As a little girl, I never set out to work at a newspaper one day. Sure, I watched "Superman" and thought it was neat that Lois Lane was flying off in a company helicopter to cover stories around the globe, but I never thought to myself, "I should do that one day!"
My aspirations would keep me closer to home, as I thought about going into medicine or being a veterinarian, since nobody seemed to be hiring any princesses. By the time I graduated high school, I still had no clue what I wanted to do with my life. During my college years, fear and frustration settled in my bones, like fog clinging to the top of a mountain, because the deadline to figure out what I wanted to do was nearing -- and fast!
I switched majors, then switched again, and yet switched again. I considered being a history teacher but at the time the market was glutted with those, so to speak, so I looked at social work, physical therapy and special education, to name a few.
Then a friend suggested we study journalism together, so I altered my course one more time -- but this time, it would be the last change. Writing was a natural fit for me.
I owe a lot to my first editor, Charles D. Nix. He hired me before I had even graduated and gave me a shot at a weekly newspaper in Harrisburg.
Right from the beginning I fell in love with the business although I would soon have to learn every facet of the job, from answering phones and delivering papers to building ads and laying out pages -- besides covering events, taking photos and writing stories and headlines.
It was a lot to have thrown at me at once, but I don't regret a moment of it. Working at a weekly, I got to learn every part of it. I even inserted ads by hand into the papers, and recall one time I stood as far back as I could as I had a meeting that afternoon with our congressman at the time, Marion Berry, and didn't want to get ink all over me.
Like me, Charles didn't set out in life to go into newspapers, but he married into a family who owned a weekly and he took to it like a duck takes to water. It was my first lesson that a college degree doesn't have to make you an expert, that writing news is a trade that could be learned like any other.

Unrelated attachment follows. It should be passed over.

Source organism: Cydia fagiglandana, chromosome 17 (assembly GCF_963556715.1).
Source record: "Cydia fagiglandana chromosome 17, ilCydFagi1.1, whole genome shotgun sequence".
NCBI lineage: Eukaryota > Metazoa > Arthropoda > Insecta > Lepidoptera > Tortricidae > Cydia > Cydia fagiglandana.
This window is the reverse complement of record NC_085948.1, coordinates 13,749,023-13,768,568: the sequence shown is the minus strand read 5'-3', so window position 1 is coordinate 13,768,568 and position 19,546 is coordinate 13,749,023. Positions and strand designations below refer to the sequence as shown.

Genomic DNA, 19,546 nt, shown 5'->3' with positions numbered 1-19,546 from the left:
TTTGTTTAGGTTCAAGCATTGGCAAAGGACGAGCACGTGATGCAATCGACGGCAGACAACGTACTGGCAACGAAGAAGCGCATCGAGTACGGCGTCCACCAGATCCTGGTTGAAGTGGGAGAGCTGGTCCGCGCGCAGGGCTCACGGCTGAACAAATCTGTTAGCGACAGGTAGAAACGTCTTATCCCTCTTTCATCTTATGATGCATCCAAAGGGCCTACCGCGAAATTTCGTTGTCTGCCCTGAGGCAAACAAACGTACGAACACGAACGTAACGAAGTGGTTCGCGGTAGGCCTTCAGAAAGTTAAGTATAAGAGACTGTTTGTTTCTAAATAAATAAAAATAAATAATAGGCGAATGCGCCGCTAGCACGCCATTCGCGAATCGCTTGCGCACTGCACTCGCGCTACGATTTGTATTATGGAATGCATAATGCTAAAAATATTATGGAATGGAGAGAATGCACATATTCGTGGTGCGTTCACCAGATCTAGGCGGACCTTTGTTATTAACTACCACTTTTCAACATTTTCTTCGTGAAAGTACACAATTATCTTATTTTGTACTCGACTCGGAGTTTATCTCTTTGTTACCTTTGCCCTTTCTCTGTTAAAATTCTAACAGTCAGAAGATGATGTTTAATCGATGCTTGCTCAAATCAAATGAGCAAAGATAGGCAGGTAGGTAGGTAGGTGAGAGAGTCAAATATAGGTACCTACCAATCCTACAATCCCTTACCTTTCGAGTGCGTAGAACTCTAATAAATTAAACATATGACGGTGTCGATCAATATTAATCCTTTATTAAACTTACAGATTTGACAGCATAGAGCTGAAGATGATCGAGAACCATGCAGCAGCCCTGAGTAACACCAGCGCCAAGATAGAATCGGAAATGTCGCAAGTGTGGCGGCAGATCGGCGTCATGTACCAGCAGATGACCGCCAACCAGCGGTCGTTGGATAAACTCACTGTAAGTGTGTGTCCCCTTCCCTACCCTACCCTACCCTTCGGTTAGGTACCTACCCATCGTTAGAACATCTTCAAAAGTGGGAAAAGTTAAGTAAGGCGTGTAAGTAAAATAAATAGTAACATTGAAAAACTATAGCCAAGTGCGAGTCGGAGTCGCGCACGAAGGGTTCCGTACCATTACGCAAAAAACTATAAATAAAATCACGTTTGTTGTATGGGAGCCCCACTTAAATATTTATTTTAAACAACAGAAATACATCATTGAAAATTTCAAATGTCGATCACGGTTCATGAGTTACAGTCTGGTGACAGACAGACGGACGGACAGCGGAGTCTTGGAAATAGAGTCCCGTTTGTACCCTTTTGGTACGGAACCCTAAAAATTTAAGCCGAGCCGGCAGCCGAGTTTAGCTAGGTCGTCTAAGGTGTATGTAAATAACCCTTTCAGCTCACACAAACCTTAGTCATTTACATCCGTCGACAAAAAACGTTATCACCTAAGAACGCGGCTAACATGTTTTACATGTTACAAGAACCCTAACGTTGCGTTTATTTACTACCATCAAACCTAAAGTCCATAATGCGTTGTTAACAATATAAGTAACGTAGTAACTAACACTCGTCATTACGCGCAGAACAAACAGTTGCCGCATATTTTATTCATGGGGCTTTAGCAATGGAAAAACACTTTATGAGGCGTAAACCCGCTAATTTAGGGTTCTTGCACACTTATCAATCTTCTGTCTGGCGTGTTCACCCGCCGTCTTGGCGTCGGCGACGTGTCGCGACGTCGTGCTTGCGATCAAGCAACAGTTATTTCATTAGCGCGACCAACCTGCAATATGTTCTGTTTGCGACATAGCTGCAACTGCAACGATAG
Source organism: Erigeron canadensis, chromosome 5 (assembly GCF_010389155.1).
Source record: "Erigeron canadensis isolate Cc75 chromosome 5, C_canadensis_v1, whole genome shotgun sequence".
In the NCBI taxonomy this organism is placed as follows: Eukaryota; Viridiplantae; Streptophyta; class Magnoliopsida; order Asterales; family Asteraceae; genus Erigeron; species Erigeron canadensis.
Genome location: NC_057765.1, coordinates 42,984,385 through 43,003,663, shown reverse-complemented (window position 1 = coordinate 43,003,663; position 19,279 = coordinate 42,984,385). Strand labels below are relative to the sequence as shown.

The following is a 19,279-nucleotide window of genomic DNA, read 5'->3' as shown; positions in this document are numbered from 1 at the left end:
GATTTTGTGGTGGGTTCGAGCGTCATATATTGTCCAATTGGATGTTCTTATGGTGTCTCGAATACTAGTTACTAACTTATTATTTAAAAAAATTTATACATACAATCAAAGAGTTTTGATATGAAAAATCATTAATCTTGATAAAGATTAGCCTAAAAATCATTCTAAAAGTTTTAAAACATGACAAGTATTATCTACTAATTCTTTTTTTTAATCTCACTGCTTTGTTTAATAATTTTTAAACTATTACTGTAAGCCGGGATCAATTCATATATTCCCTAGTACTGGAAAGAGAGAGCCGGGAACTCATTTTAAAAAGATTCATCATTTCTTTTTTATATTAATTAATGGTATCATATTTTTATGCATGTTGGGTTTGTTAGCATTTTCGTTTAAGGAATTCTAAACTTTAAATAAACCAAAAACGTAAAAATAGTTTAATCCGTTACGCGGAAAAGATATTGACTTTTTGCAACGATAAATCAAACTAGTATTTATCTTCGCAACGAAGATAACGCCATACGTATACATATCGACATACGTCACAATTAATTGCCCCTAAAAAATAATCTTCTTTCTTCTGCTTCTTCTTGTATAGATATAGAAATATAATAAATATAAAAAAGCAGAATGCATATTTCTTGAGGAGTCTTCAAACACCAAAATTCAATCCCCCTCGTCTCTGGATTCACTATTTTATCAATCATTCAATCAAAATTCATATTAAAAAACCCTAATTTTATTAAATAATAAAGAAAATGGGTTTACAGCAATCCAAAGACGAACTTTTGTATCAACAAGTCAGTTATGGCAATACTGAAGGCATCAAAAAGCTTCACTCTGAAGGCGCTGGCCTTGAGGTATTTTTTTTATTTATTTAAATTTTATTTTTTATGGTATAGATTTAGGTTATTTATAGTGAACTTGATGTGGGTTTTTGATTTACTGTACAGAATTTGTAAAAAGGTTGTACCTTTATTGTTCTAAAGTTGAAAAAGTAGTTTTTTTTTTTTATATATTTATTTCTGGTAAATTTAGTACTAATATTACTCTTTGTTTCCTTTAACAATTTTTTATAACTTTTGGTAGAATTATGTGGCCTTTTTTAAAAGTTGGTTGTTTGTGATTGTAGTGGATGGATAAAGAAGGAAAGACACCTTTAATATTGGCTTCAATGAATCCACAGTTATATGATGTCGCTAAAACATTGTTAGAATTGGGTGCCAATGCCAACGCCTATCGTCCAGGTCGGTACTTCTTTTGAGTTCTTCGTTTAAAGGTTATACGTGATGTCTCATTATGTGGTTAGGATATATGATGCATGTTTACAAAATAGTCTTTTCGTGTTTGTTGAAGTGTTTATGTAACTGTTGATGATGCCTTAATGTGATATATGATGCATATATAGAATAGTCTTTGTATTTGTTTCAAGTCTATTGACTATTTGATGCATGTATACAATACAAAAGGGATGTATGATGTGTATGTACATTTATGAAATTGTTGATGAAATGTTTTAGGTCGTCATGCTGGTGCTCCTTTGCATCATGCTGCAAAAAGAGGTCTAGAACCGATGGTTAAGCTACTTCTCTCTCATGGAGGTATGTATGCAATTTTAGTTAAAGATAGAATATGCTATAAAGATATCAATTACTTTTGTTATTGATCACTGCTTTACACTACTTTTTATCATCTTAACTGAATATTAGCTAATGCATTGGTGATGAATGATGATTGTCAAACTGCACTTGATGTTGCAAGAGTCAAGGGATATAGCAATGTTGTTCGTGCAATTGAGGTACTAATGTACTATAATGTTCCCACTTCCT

I came to the Guard in 1999 after my dad saw an ad here for a reporter. In some ways, it was more of a calling than a job, as I found myself in a position to write about things that would make a difference in people's lives. Oftentimes, it made a difference in mine.
Being a reporter, you get to be a jack-of-all-trades, covering any topic you can imagine under the sun. I learned more about government, schools, wastewater treatment and diseases than most people, and learned how important it is to get people's names right, whether they are a centenarian or an infant. And I learned how to spell centenarian (although I still stumble over accommodate)!
I've got to meet a lot of people and travel and do things outside my comfort zone. There are days this job is a lot of fun, and there are days where I've had to write stories that made me cry as my fingers flew across the keyboard. A few are still with me, and I am now very glad I did not go into social work.
I would be remiss if I neglected to mention how big of a role my partner in life has played in all this. I have dragged him to countless conventions, meetings, dinners and events I have covered. Some, like the county fair and fall festivals and concerts, were fun; others, like attending the awards banquets, weren't, at least for him. He's held my camera bag, notebook and anything else I handed to him without batting an eye. He's walked a thousand miles beside me as I chased stories, and watched more than his share of pageants and other contests without knowing a soul competing. He's amazing.
Gary has supported me every step of the way and even moved away from his family in Jonesboro to Batesville for me, and I have repaid him by writing goofy columns about things he's done over the years. I only stopped (or at least slowed down) because we had Kaylee and it turns out, the things she does are goofier than her dad's!
But they are both my heart and soul, and I am so thankful to have been given the opportunity to share this journey with them. Writing will always be a passion and I hope to continue in the future.
I will take away a lot of good memories and the people who have worked beside me aren't my colleagues or even my friends -- they are my family, now and forevermore. We've been through a roller coaster in both our professional and private lives, and there could not be a more supportive, loving and understanding crew than the folks who have darkened these doorways.
All that is left to say is thanks. Thanks to everyone who's read my words and bought a paper or shared a kind word. And if I have ever impacted your world, given you a laugh or made you cry, done you a solid and put your kid or grandkid or dog in the paper, or wrote a story or a column that held some meaning for you, I'm glad. It's truly been an honor to get to do this for more than half my life. I won't sign off with the -30- used by journalists to indicate the end of a story because I don't feel "done." Instead, I'll use another bit of newspaper jargon and say I've put it to bed.
Andrea Bruner can be reached at email@example.com.